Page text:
February 8, 2021 -- Programmable medicines that can be controlled by synthetic genetic components are not yet a clinical reality. But synthetic components can now be reconfigured so they don't overwhelm host cells, moving the technology a step closer to clinical reality, according to new research published February 8 in Nature Communications.
Synthetic biology is an interdisciplinary research field that uses engineering principles to create biological components that don't exist in the natural world. These synthetic components mimic naturally evolved organisms but are customized to diagnose and treat diseases, including cancer.
For example, synthetic gene circuits are an application of synthetic biology that control gene expression through the use of DNA-encoded tools that are delivered to predefined sites in the body. Sophisticated gene circuits, such as positive feedback loops, can be broken down into small modules with reduced complexity.
However, when modules are assembled, the whole circuit often does not function as expected. This high rate of failure can be attributed, in part, to competition over shared gene expression resources, which are limited. These include cellular resources in the host cell, such as transcriptional and translational machinery (RNA polymerases and ribosomes). Resource competition within gene circuits may change overall circuit behaviors.
"The circuits in the chain are designed to perform different functions, but they must compete with each other for the cell's limited resources," explained lead author Xiaojun Tian, PhD, assistant professor at the Arizona State University School of Biological and Health Systems Engineering, in a statement. "We would find circumstances where one gene circuit in a chain would consume 90 percent of a host cell's available resources, leaving only 10 percent for the remaining circuit."
To address this limitation, the team built a synthetic cascading bistable switches (Syn-CBS) circuit in a single strain with two coupled self-activation modules to achieve two successive cell fate transitions (desired control of gene expression). The first module was designed with self-activation of AraC, part of the L-arabinose operon that breaks down five-carbon sugars, which is controlled by Arabinose (L-ara) in the genome of Escherichia coli. The other module was designed with self-activation of LuxR, a DNA-binding protein, and is controlled by the quorum-sensing signal 3oxo-C6-HSL (C6). The switches were tagged with fluorescent proteins to indicate activation.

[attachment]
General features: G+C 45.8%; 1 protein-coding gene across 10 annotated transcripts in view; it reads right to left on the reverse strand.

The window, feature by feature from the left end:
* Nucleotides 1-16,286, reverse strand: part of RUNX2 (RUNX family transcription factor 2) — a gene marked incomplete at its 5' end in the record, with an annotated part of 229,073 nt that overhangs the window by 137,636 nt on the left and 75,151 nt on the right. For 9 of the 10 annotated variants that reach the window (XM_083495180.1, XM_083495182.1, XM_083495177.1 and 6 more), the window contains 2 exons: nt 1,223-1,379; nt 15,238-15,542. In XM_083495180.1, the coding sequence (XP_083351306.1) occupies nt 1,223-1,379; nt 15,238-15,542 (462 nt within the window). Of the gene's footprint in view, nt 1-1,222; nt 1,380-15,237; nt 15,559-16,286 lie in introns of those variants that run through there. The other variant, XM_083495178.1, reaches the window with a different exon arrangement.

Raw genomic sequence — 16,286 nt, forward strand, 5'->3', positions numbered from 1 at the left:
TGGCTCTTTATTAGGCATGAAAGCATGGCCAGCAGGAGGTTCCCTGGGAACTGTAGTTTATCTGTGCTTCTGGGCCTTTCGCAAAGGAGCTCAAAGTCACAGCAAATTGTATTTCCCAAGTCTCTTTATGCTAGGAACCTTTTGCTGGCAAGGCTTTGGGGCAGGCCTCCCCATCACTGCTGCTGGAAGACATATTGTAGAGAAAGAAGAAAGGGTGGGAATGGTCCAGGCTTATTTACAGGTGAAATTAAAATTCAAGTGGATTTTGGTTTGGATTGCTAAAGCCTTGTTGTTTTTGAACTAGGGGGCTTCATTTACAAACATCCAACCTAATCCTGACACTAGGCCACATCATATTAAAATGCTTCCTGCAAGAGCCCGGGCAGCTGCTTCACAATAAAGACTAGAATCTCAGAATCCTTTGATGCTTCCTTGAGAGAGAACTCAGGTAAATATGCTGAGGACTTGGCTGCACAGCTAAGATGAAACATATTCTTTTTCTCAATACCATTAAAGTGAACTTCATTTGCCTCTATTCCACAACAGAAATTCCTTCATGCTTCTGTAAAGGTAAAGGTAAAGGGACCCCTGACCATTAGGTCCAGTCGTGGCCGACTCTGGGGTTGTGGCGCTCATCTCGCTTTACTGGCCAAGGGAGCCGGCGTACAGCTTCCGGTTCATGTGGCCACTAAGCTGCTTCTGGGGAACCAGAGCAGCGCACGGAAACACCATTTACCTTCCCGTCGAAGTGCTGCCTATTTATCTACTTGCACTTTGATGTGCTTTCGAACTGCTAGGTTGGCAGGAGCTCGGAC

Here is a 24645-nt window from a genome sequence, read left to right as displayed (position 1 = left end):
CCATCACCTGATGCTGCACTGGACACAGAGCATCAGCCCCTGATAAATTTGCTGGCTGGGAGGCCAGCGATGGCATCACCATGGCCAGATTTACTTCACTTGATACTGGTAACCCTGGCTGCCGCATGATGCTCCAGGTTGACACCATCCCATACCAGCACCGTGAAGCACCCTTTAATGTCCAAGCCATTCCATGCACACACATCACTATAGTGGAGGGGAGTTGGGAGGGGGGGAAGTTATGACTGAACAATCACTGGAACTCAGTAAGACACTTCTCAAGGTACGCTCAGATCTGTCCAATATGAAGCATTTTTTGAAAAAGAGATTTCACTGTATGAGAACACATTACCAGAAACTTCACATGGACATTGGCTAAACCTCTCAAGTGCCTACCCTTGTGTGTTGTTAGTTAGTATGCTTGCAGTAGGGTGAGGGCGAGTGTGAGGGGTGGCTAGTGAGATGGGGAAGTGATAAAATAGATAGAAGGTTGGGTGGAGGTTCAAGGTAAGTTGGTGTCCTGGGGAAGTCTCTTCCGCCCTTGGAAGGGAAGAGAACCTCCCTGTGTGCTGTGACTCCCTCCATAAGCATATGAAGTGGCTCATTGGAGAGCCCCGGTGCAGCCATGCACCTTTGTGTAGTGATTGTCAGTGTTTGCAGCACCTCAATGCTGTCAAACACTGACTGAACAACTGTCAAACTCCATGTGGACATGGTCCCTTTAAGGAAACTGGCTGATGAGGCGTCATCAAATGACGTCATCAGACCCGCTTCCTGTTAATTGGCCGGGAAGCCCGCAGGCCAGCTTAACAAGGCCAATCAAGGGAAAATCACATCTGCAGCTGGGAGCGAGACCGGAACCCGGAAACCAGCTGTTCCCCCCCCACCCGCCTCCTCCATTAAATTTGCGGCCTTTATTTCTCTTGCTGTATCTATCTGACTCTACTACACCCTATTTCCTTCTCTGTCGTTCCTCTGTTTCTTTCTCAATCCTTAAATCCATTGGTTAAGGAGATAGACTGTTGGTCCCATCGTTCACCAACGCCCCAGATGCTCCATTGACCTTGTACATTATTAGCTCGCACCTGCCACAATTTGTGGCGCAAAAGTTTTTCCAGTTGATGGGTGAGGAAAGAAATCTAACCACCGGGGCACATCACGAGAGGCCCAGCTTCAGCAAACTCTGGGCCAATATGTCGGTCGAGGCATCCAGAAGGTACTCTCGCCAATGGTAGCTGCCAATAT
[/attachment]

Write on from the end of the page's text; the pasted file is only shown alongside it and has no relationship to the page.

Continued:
The researchers found that activation of one of the switches acts against the activation of the other switch, showing a negative inverse relationship. This is because the two modules compete for limited resources and thus inhibit each other indirectly. Moreover, the relative strength of connections between the modules determines the winner of resource competition in the circuit.
To further study the relationship, they measured cell fate transitions at the single-cell level with flow cytometry under various concentrations of L-ara. Here, the team found that when activation was induced for the first module, cells were not activated for the second module.
To decouple the resource competition, the researchers studied the behaviors of the two separated bistable switches (Syn-SBS) system. By applying various levels of inducers in the system, the researchers found that when the first module is activated quickly, it represses the activation of the second module. Under moderate inducement, the activation speeds of both modules are similar, leading to coactivation.
However, when the second module is quickly activated, it completely blocks the activation of the first module. This results in winner-take-all behavior in which the first activated switch always suppresses the activation of the second switch.
To attempt to achieve costimulation and remove undesired resource competition, the team constructed a two-strain Syn-CBS circuit by dividing the two modules into two separate cells, instead of placing one whole gene circuit in a single cell. They observed stable coexistence of the two populations of activated cell states within the separate cells. The authors suggested that the adverse effects of resource competition are minimized through a division of labor among different microbial species.
"Instead of dividing resources, each cell can perform 100 percent of its assigned workload," said Tian. "The host cells perform as a connected unit without depleting any one cell's resources - and each gene circuit becomes a winner."
Strategies to improve resource allocation of host cells can influence and improve the performance of gene circuits. The authors noted that the two-strain Syn-CBS circuits can be used to study new ways to dynamically deliver multiple programmable medicines.
"There are many different kinds of cells in a cancer mass," said Tian. "Some cells are responsive to chemotherapy and others are not, causing treatment resistance. New multitasking synthetic gene circuitry configuration can be constructed to prevent the cells from metastasizing in the first place, while simultaneously making them more receptive to treatment."
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